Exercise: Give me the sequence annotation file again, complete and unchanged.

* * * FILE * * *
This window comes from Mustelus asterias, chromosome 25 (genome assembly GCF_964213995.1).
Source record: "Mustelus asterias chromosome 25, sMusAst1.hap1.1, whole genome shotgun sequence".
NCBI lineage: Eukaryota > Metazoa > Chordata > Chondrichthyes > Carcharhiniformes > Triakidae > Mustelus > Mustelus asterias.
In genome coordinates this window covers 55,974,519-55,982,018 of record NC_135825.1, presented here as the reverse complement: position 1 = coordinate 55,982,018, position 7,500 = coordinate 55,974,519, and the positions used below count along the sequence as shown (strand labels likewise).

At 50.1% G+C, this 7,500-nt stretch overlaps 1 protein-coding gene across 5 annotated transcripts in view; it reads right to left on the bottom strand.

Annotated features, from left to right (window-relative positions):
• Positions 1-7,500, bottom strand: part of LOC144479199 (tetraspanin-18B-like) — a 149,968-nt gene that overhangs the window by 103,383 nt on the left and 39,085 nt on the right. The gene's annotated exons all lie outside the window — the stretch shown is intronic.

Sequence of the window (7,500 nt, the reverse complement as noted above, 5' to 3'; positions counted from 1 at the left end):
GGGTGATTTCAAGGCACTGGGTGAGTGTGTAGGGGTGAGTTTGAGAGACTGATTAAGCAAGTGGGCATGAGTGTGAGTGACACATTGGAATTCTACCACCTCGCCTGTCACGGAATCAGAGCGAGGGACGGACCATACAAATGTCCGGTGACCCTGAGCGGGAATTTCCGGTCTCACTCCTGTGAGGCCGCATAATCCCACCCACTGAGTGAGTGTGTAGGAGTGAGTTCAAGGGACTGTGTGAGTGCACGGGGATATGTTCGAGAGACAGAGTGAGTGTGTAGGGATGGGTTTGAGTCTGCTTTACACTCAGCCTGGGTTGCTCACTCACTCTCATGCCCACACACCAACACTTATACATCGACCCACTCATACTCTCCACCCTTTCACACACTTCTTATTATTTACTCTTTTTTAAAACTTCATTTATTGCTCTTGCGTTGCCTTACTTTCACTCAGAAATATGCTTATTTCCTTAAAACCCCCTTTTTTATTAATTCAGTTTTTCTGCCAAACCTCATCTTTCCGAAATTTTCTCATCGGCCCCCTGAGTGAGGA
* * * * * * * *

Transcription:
This window comes from Mustelus asterias, chromosome 25 (genome assembly GCF_964213995.1).
Source record: "Mustelus asterias chromosome 25, sMusAst1.hap1.1, whole genome shotgun sequence".
NCBI lineage: Eukaryota > Metazoa > Chordata > Chondrichthyes > Carcharhiniformes > Triakidae > Mustelus > Mustelus asterias.
In genome coordinates this window covers 55,974,519-55,982,018 of record NC_135825.1, presented here as the reverse complement: position 1 = coordinate 55,982,018, position 7,500 = coordinate 55,974,519, and the positions used below count along the sequence as shown (strand labels likewise).

At 50.1% G+C, this 7,500-nt stretch overlaps 1 protein-coding gene across 5 annotated transcripts in view; it reads right to left on the bottom strand.

Annotated features, from left to right (window-relative positions):
• Positions 1-7,500, bottom strand: part of LOC144479199 (tetraspanin-18B-like) — a 149,968-nt gene that overhangs the window by 103,383 nt on the left and 39,085 nt on the right. The gene's annotated exons all lie outside the window — the stretch shown is intronic.

Sequence of the window (7,500 nt, the reverse complement as noted above, 5' to 3'; positions counted from 1 at the left end):
GGGTGATTTCAAGGCACTGGGTGAGTGTGTAGGGGTGAGTTTGAGAGACTGATTAAGCAAGTGGGCATGAGTGTGAGTGACACATTGGAATTCTACCACCTCGCCTGTCACGGAATCAGAGCGAGGGACGGACCATACAAATGTCCGGTGACCCTGAGCGGGAATTTCCGGTCTCACTCCTGTGAGGCCGCATAATCCCACCCACTGAGTGAGTGTGTAGGAGTGAGTTCAAGGGACTGTGTGAGTGCACGGGGATATGTTCGAGAGACAGAGTGAGTGTGTAGGGATGGGTTTGAGTCTGCTTTACACTCAGCCTGGGTTGCTCACTCACTCTCATGCCCACACACCAACACTTATACATCGACCCACTCATACTCTCCACCCTTTCACACACTTCTTATTATTTACTCTTTTTTAAAACTTCATTTATTGCTCTTGCGTTGCCTTACTTTCACTCAGAAATATGCTTATTTCCTTAAAACCCCCTTTTTTATTAATTCAGTTTTTCTGCCAAACCTCATCTTTCCGAAATTTTCTCATCGGCCCCCTGAGTGAGGA